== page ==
How successful is in vitro fertilization?

The success rate of IVF clinics depends on a number of factors including patient characteristics and treatment approaches. It is also important to understand that pregnancy rates are not the same as live birth rates.

In the United States, the live birth rate for each IVF cycle started is approximately:

  • 30 to 35% for women under age 35
  • 25% for women ages 35 to 37
  • 15 to 20% for women ages 38 to 40
  • 6 to 10% for women ages over 40

The success rates of individual clinics are published on the web site of the Centers for Disease Control and Prevention.

When comparing success rates of different clinics, it is important to know what type of pregnancies are being compared. A chemical pregnancy is one confirmed by blood or urine tests, but in a clinical pregnancy where pregnancies are typically verified through ultrasound, a miscarriage may occur before the pregnancy can be confirmed. After a clinical pregnancy has been verified, a miscarriage may still occur, but it is less likely.

What if I don’t produce healthy eggs or my husband is sterile?

IVF may be done with a couple’s own eggs and sperm or with donor eggs, sperm, or embryos. Some couples choose to use donor eggs, sperm, or embryos because of genetic concerns. Donor eggs are used in approximately 10% of all assisted reproductive technology (ART) cycles.

What are the risks associated with in vitro fertilization?

As with most medical procedures, there are potential risks. The risks of in vitro fertilization correspond with each specific step of the procedure.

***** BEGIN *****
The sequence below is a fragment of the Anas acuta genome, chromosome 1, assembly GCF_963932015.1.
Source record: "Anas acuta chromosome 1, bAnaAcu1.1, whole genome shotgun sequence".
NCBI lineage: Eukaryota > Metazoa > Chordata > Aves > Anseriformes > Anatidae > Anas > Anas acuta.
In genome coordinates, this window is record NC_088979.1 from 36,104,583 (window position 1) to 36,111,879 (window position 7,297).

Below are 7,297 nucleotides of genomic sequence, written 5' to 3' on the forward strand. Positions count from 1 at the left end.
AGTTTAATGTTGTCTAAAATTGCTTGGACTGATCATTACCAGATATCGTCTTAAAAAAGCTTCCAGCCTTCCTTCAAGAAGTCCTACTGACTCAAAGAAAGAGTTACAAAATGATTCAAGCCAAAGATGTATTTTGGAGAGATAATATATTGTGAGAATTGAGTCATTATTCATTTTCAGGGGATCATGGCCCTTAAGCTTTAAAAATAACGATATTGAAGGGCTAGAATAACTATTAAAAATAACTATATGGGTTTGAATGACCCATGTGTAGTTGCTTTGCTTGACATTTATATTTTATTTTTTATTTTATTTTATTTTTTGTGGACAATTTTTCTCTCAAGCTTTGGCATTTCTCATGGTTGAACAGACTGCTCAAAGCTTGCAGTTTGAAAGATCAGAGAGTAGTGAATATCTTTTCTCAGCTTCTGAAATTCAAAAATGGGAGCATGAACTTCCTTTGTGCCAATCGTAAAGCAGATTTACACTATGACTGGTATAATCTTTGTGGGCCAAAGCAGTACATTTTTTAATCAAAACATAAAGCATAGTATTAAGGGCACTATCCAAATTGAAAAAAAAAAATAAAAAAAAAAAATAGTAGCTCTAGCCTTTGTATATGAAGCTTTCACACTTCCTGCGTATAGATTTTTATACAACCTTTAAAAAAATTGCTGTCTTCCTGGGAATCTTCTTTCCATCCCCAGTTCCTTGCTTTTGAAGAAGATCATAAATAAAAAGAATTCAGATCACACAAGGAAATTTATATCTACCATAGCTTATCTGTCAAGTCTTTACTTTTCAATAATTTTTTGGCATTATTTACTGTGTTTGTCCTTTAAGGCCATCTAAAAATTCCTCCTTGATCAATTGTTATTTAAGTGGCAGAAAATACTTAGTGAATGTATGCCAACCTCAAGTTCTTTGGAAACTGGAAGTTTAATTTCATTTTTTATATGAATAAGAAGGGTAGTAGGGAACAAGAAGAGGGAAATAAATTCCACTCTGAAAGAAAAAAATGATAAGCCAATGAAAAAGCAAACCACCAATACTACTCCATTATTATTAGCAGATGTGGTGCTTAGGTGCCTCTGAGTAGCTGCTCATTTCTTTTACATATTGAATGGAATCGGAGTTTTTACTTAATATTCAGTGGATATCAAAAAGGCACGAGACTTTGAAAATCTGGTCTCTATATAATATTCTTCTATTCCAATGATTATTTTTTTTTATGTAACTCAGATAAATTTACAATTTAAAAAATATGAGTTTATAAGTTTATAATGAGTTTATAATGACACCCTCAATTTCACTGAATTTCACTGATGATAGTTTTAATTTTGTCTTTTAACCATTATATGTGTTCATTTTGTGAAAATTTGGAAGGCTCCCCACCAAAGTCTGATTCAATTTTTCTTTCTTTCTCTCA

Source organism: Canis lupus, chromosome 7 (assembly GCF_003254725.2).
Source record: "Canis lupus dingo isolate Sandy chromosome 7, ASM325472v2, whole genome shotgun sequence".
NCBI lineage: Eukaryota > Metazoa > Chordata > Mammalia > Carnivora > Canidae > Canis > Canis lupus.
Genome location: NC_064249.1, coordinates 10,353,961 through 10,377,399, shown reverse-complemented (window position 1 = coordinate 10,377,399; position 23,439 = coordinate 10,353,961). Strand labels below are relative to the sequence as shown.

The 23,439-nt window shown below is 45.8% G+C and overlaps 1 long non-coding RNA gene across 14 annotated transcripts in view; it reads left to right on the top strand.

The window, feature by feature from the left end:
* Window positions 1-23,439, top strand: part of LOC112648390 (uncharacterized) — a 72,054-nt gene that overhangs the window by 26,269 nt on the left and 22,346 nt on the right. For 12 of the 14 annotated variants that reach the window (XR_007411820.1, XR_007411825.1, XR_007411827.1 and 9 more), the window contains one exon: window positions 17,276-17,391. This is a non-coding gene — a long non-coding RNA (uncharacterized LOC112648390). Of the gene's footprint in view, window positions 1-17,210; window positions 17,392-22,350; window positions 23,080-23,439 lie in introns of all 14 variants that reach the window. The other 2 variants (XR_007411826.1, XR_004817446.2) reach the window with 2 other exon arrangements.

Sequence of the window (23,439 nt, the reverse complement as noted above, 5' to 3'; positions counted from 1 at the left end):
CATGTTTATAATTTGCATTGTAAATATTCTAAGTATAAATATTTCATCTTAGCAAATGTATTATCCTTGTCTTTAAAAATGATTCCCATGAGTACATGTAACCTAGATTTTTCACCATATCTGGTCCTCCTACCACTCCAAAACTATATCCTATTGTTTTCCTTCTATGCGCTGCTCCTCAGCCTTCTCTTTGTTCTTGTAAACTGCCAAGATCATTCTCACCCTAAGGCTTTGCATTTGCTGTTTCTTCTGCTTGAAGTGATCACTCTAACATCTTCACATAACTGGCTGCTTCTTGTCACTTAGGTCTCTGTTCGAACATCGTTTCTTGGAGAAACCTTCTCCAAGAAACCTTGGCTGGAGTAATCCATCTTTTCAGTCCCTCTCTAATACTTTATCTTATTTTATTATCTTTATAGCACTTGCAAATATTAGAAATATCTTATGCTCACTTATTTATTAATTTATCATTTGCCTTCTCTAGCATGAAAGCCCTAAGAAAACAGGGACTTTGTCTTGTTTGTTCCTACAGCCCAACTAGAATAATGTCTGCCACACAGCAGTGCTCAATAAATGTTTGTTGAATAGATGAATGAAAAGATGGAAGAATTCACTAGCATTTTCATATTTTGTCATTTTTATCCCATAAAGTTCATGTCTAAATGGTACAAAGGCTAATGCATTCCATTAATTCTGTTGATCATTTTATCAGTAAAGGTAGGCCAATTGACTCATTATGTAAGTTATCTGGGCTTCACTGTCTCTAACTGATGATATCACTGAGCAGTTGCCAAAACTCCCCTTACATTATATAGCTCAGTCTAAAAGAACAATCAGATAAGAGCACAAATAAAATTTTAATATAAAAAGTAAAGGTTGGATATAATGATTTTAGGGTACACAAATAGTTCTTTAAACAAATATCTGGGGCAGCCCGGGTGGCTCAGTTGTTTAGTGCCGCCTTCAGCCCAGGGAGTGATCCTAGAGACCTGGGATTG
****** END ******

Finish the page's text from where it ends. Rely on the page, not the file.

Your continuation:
Ovary stimulation carries the risk of hyper-stimulation, where the ovaries become swollen and painful.

This condition, “Ovarian Hyper stimulation Syndrome”, is usually rare, mild, and involves the following potential side affects: nausea, vomiting, lack of appetite, or a feeling of being bloated. More severe symptoms that occur in 1% of cases, include the following:

  • Severe abdominal pain
  • Severe nausea or vomiting
  • Decreased urinary frequency
  • Dark-colored urine
  • Shortness of breath
  • Ten pound weight gain within three to five days

Egg retrieval and the use of laparoscopy carry the typical risks associated with receiving anesthesia. Additionally, there is a slight risk of bleeding, infection, and damage to the bowel, bladder, or blood vessel. Less than 1 patient in 1,000 will require surgery to repair damage caused during the egg retrieval process.

The chance of a multiples pregnancy is increased in all assisted reproductive procedures. There are additional risks and concerns related to multiples during pregnancy including the increased risk of premature delivery. Assisted reproductive technology (ART) involves a significant physical, financial, and emotional commitment on the part of a couple. Psychological stress and emotional problems are common, especially if IVF is unsuccessful.

How many embryos should be created or transferred?

The number of embryos that should be created or transferred during any single IVF cycle is subject to debate. Some medical literature states that transferring no more than four embryos per IVF cycle will yield optimal results. Transferring more than four is believed to result in excess numbers of multiple pregnancies, increasing the possibility of additional complications.

Transferring four embryos instead of only one or two increases the probability that pregnancy will occur. However, it is important to realize that all four embryos could implant. Some individuals have serious concerns regarding what happens to leftover embryos. In any case, these are matters that couples should thoroughly discuss with their physician.

How do I choose an infertility clinic?

There are a number of questions to ask regarding the cost and details of specific centers and fertility programs. Some suggested questions are available online in Selecting Your ART Program.

Last Updated: 05/2014